Sunday, January 8, 2012

Putting birding skills to use

One of the most rewarding aspects of birding for me is being able to put something that I recently learned to use by making new discoveries of my own based on that learning.  I had one such experience today.

I was walking along our rural road, enjoying the sunshine and abnormally warm temperatures for January.  I stopped often to look and listen for birds.  One particular area caught my interest for some reason, maybe because I don't normally pay much attention to this particular spot, or maybe I caught some special birdie vibes.  I saw movement in the grass, heard some Song Sparrows and saw some other sparrows that I couldn't make out well enough to positively identify.  Then I heard a chip note that caught my ear.  At first I thought it was an Eastern Phoebe, which would have been a really cool find for this time of year.  Once I got my binoculars on the culprit, though, I realized it was a Swamp Sparrow.  I was especially excited about this because this was a new find for me along our road.

What was more intriguing to me, though, was the fact that I had been tricked by this Phoebe-sounding chip note just about a week ago while doing the Hocking Hills Christmas Bird Count (CBC).  My neighborhood habitat is very similar to that of our CBC Swamp Sparrow habitat: close to a creek, with lots of overgrown grasses in a low-lying area that's known to get wet (and stay wet) after too much rain, and with moderate but spotty tree density.  When we first heard the "chip!" during the count, our group leader, Jim McCormac, thought it was a Phoebe.  The closer we got to the source, though, the less convinced we were that it was actually a Phoebe.  It eventually dawned on Jim that it was more likely to be a Swamp Sparrow.  While we never actually saw the bird in question that day, after comparing recordings of a Phoebe "chip" to that of a Swamp Sparrow "chip," all 3 of us agreed that what we were hearing was a Swamp Sparrow.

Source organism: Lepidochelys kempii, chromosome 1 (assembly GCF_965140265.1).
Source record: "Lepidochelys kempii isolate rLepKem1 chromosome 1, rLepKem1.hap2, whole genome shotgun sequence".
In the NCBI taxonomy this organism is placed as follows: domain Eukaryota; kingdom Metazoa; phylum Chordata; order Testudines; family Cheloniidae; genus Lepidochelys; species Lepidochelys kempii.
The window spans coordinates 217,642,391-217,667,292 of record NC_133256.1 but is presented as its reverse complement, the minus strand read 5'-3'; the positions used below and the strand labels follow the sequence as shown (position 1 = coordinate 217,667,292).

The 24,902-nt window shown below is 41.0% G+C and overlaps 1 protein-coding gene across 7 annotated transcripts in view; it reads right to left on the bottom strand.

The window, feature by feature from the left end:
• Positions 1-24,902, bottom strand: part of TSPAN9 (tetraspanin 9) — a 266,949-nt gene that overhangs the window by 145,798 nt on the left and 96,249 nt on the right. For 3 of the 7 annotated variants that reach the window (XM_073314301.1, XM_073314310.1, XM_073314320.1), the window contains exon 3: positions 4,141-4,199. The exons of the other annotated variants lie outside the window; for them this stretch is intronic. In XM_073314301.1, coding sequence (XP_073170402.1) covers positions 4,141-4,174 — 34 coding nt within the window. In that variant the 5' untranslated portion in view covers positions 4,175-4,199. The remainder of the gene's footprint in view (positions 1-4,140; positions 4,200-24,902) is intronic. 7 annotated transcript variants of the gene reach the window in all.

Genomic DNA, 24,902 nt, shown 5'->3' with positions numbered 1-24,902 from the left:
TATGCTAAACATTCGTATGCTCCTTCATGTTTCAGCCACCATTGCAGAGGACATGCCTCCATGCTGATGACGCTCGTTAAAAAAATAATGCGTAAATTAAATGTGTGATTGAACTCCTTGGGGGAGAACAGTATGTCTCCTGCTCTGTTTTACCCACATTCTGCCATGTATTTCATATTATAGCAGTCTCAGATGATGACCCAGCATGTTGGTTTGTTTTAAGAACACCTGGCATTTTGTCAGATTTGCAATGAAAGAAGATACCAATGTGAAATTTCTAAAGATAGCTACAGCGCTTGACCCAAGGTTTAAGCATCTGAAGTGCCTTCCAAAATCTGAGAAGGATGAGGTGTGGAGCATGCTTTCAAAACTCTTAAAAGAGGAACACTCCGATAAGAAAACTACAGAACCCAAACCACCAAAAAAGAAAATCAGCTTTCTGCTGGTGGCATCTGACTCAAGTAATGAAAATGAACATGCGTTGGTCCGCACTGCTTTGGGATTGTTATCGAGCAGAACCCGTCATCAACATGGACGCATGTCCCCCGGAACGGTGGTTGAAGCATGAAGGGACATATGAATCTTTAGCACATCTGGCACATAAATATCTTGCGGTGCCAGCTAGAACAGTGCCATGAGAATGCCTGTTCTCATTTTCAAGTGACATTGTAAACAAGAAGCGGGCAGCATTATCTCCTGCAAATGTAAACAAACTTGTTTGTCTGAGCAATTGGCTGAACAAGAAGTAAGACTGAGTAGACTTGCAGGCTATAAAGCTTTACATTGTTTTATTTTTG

Swamp Sparrow in winter plumage. Photo by Kevin Bearcaw, via Wikipedia

Sure enough, I was being confronted with the same situation on my home turf.  Only this time I got to see the bird.  I even went so far as to walk back home and get my spotting scope so that I could get a really good grasp of what this bird looked like.  To look at it, it seems like not a very exciting bird, unless you like trying to categorize different hues of brown, rust and grey.  I have to admit that I would be hard pressed to identify this bird by looks alone simply because I haven't seen very many of them.  (I can tell you a Song Sparrow from a White-throated from a White-crowned from a House, but that's about the extent of my ability to ID sparrows on sight.  They don't get the nickname "Little Brown Jobs" (or LBJs) for nothing!)

Swamp Sparrows winter in southern Ohio, but it seems few stick around these parts for breeding season.  Preliminary data from the recently completed 2nd Ohio Breeding Bird Atlas (2006-2011) show, however, a handful of confirmed breeding locations in the southern 3rd of the state.  This is in stark contrast to the last Ohio Breeding Bird Atlas (1982-1987), which shows possible and confirmed nesting only in the northern 2/3's of the state.  Having now seen (and heard) this bird in my own neighborhood during winter, I will now be keeping a watchful eye out for a possible breeding record this coming summer.  Now THAT would be exciting!


Gene said...

A really nice post and a delightful site. Thanks for sharing.


Mike Whittemore said...
This comment has been removed by the author.
Mike Whittemore said...

Lucky enough to see my first swamper in North Dakota during breeding season for the prairie potholes birding festival! Hope they make their presence more known here in Ohio as well!